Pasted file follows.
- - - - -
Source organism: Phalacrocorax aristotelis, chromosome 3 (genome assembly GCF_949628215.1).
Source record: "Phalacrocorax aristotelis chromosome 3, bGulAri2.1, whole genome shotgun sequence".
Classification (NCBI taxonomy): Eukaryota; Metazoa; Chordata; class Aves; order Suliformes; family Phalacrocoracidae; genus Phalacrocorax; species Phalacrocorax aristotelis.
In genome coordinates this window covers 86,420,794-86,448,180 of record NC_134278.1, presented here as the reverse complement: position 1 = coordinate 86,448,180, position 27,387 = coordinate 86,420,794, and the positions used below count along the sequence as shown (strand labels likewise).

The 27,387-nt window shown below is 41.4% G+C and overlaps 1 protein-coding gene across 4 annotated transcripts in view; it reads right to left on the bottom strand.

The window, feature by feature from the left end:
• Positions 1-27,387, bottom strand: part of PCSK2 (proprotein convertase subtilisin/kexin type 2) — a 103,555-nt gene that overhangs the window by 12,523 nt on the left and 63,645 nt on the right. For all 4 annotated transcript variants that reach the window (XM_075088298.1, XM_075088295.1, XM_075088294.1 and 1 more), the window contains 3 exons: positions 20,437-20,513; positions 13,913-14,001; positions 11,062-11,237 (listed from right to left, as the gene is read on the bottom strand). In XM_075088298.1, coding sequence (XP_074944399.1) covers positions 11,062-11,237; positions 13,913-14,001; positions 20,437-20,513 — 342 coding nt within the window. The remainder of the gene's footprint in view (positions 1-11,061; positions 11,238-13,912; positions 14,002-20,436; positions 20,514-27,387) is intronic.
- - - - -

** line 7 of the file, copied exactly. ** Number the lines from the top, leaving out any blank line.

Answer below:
• Positions 1-27,387, bottom strand: part of PCSK2 (proprotein convertase subtilisin/kexin type 2) — a 103,555-nt gene that overhangs the window by 12,523 nt on the left and 63,645 nt on the right. For all 4 annotated transcript variants that reach the window (XM_075088298.1, XM_075088295.1, XM_075088294.1 and 1 more), the window contains 3 exons: positions 20,437-20,513; positions 13,913-14,001; positions 11,062-11,237 (listed from right to left, as the gene is read on the bottom strand). In XM_075088298.1, coding sequence (XP_074944399.1) covers positions 11,062-11,237; positions 13,913-14,001; positions 20,437-20,513 — 342 coding nt within the window. The remainder of the gene's footprint in view (positions 1-11,061; positions 11,238-13,912; positions 14,002-20,436; positions 20,514-27,387) is intronic.